If it was live in production it was a regression.
It’s still a “defect”, but any company that worries far too much about which bugs are regressions versus integration bugs , versus unclassifiable, needs to write a better rule book. Your job as a tester is to “talk” to the ship-ability of the product. It’s a waste of time in my opinion to worry about classifications while there is a house-fire.
It’s hard to be diplomatic as @mirza points out. But that’s how you will get things fixed quicker. And as long as you can use it to learn about the software development lifecycle in more detail, you all can win. You might want to also talk about “planned breakages” alongside this in future, because sometimes a break can prevent other kinds of testing, so getting warning will help other teams plan their work. The only way devs can warn you that things might blow up soon, is if there is a daily scrum meeting where devs and test and “ops” are all in the same room together.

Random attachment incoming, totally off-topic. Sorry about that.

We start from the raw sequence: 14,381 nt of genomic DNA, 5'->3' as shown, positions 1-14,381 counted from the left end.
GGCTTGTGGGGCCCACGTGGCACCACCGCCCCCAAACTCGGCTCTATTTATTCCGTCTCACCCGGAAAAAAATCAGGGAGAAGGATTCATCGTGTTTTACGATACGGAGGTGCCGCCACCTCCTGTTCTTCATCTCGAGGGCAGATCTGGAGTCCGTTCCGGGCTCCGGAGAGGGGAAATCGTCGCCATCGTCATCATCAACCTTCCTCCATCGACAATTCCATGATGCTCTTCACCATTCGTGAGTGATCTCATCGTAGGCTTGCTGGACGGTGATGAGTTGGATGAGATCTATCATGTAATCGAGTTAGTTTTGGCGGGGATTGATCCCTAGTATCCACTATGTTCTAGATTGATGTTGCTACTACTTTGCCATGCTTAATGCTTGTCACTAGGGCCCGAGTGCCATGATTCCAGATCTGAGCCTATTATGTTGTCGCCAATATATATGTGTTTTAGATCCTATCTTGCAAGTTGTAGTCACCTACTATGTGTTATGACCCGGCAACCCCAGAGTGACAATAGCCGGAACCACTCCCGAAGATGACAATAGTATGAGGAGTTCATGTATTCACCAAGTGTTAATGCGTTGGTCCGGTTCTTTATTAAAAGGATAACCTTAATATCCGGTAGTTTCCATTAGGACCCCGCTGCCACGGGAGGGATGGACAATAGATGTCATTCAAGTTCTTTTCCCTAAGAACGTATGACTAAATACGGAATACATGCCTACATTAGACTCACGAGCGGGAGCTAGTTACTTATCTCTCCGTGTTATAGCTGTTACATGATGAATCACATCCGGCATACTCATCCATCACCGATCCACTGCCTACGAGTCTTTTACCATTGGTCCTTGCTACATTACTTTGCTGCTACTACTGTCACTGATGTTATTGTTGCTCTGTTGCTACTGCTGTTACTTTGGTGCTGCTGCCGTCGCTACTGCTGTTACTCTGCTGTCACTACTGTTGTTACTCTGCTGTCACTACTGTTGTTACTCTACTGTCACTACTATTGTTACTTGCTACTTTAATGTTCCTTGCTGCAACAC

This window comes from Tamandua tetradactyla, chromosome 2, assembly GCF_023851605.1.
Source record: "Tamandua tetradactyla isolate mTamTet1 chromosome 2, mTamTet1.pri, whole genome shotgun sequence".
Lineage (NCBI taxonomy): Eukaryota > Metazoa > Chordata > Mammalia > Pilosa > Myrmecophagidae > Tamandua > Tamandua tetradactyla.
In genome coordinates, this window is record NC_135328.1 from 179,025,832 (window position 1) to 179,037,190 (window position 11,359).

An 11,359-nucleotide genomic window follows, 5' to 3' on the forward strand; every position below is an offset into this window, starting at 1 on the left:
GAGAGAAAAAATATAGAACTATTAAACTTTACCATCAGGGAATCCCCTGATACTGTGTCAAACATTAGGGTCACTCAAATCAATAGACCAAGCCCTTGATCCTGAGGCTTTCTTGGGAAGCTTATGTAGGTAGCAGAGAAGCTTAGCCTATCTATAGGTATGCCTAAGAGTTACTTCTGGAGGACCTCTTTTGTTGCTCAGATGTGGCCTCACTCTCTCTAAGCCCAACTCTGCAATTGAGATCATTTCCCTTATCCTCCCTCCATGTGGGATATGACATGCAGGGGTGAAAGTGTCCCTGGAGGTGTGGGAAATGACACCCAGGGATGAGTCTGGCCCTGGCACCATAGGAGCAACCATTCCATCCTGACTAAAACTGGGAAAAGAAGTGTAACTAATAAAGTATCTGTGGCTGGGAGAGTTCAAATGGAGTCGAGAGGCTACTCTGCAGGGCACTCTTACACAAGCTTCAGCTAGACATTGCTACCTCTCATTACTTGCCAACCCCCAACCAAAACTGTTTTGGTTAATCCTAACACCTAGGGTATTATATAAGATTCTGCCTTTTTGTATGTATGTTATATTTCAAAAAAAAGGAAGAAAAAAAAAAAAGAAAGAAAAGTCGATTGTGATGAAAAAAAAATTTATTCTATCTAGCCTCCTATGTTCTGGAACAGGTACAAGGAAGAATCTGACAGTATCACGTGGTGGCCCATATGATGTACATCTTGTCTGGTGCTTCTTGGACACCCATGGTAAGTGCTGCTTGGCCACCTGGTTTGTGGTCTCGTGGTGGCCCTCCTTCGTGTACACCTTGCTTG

Basically also helps to think of software creation as a very very long conveyer belt (My first job we did work with coal mining.) And if a developer breaks things, they either need to come under pressure to revert their change completely, and prepare a better change, or they need to plan to break and then plan to fix it, but not on a Friday afternoon. Any downtime ends up costing a lot of other people and teams time. also there is a greater risk during downtime that any testing that you could not do, means that other teams are unable to contribute their code either. It does not help to increase pressure from any external teams who also get blocked, so diplomacy is key.
This might also mean you need to learn how to look at code changes and how to even revert a change if you can get agreement to do so. In this case someone changed a DB, which means none of this advice about code will help, but that possibly points to a systemic architecture flaw, since all data in the DB (I’m assuming this is not production) should be test-only data, and all the DB schema and procedures and triggers should be in the same version-control repository too.